Council briefed on Fire Department’s Neighborhood Risk Reduction program
At their meeting on March 16, Charlottesville City Council got a report from the fire department on their new approach toward Community Risk Reduction, which is intended to lower service calls through various preventative measures. Joe Powers was hired from Henrico County to be the first deputy chief for community risk reduction.
“We’re one of the few fire departments across the United States that has invested in community risk reduction at an executive level,” Powers said. “From a traditional standpoint, we’ve always heard of fire prevention as a part of the fire department. We’re changing that mindset and taking it from a section of the fire department and making it an organizational process.”
Part of the work involves reviewing neighborhoods, looking for specific threats, and then tailoring targeted messages.
“The entire city doesn’t need a program on cooking fires or pedestrians crossing the street,” Powers said. “Maybe it’s certain intersections or certain neighborhoods.”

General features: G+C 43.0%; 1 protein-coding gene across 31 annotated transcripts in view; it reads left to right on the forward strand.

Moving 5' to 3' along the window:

A lot of the work has to do with gathering data that can help the department move away from one-size-fits-all approach to community education efforts. Another name for it is neighborhood risk assessment.
“We also need to understand where our structure fires, but more so we need to know where asthma is occurring, allergic reactions, hazardous material calls, and cardiac arrests because all of those risks in areas of the city can be mitigated with our partners and in the fire department,” Powers said.
I’ll have more from the City Council meeting in a future installment.
Before you go: The time to write and research of this article is covered by paid subscribers to Charlottesville Community Engagement. In fact, this particular installment comes from the March 17, 2021 edition of the program. To ensure this research can be sustained, please consider becoming a paid subscriber or contributing monthly through Patreon.